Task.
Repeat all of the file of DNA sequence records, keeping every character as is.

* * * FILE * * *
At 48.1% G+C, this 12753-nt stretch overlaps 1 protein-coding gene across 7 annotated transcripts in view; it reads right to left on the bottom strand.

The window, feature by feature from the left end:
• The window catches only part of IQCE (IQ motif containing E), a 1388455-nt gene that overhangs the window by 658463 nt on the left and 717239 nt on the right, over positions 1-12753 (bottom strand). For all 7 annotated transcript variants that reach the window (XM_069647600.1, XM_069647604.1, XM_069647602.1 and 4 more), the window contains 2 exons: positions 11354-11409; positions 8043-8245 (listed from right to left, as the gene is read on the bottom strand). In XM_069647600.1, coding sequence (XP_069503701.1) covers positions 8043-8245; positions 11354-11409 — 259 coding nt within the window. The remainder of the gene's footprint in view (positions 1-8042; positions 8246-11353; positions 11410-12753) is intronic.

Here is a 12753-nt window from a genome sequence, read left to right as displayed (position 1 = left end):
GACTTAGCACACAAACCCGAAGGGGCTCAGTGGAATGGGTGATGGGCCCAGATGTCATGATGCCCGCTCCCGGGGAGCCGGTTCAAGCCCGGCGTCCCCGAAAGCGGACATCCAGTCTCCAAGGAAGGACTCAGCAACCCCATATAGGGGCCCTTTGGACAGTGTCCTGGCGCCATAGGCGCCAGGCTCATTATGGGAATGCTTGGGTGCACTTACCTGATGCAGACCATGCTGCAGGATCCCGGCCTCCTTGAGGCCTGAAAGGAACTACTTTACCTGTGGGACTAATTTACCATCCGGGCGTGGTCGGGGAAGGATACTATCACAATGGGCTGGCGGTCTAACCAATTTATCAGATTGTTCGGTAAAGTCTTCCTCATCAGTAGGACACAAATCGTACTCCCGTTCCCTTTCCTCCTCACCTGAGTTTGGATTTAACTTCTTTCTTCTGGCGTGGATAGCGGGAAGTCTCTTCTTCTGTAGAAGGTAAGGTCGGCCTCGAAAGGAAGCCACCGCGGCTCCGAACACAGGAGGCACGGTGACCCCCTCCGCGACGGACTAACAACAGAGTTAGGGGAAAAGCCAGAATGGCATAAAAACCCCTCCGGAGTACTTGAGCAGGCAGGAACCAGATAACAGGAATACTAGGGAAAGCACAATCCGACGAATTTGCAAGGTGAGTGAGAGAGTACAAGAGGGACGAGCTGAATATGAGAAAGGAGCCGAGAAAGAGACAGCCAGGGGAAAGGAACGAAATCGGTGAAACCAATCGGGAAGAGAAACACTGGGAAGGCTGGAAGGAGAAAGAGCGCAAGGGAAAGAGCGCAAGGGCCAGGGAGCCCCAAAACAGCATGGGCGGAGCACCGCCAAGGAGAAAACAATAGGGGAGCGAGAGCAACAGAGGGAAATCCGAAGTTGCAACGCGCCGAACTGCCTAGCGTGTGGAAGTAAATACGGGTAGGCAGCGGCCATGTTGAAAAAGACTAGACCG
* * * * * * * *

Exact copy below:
At 48.1% G+C, this 12753-nt stretch overlaps 1 protein-coding gene across 7 annotated transcripts in view; it reads right to left on the bottom strand.

The window, feature by feature from the left end:
• The window catches only part of IQCE (IQ motif containing E), a 1388455-nt gene that overhangs the window by 658463 nt on the left and 717239 nt on the right, over positions 1-12753 (bottom strand). For all 7 annotated transcript variants that reach the window (XM_069647600.1, XM_069647604.1, XM_069647602.1 and 4 more), the window contains 2 exons: positions 11354-11409; positions 8043-8245 (listed from right to left, as the gene is read on the bottom strand). In XM_069647600.1, coding sequence (XP_069503701.1) covers positions 8043-8245; positions 11354-11409 — 259 coding nt within the window. The remainder of the gene's footprint in view (positions 1-8042; positions 8246-11353; positions 11410-12753) is intronic.

Here is a 12753-nt window from a genome sequence, read left to right as displayed (position 1 = left end):
GACTTAGCACACAAACCCGAAGGGGCTCAGTGGAATGGGTGATGGGCCCAGATGTCATGATGCCCGCTCCCGGGGAGCCGGTTCAAGCCCGGCGTCCCCGAAAGCGGACATCCAGTCTCCAAGGAAGGACTCAGCAACCCCATATAGGGGCCCTTTGGACAGTGTCCTGGCGCCATAGGCGCCAGGCTCATTATGGGAATGCTTGGGTGCACTTACCTGATGCAGACCATGCTGCAGGATCCCGGCCTCCTTGAGGCCTGAAAGGAACTACTTTACCTGTGGGACTAATTTACCATCCGGGCGTGGTCGGGGAAGGATACTATCACAATGGGCTGGCGGTCTAACCAATTTATCAGATTGTTCGGTAAAGTCTTCCTCATCAGTAGGACACAAATCGTACTCCCGTTCCCTTTCCTCCTCACCTGAGTTTGGATTTAACTTCTTTCTTCTGGCGTGGATAGCGGGAAGTCTCTTCTTCTGTAGAAGGTAAGGTCGGCCTCGAAAGGAAGCCACCGCGGCTCCGAACACAGGAGGCACGGTGACCCCCTCCGCGACGGACTAACAACAGAGTTAGGGGAAAAGCCAGAATGGCATAAAAACCCCTCCGGAGTACTTGAGCAGGCAGGAACCAGATAACAGGAATACTAGGGAAAGCACAATCCGACGAATTTGCAAGGTGAGTGAGAGAGTACAAGAGGGACGAGCTGAATATGAGAAAGGAGCCGAGAAAGAGACAGCCAGGGGAAAGGAACGAAATCGGTGAAACCAATCGGGAAGAGAAACACTGGGAAGGCTGGAAGGAGAAAGAGCGCAAGGGAAAGAGCGCAAGGGCCAGGGAGCCCCAAAACAGCATGGGCGGAGCACCGCCAAGGAGAAAACAATAGGGGAGCGAGAGCAACAGAGGGAAATCCGAAGTTGCAACGCGCCGAACTGCCTAGCGTGTGGAAGTAAATACGGGTAGGCAGCGGCCATGTTGAAAAAGACTAGACCG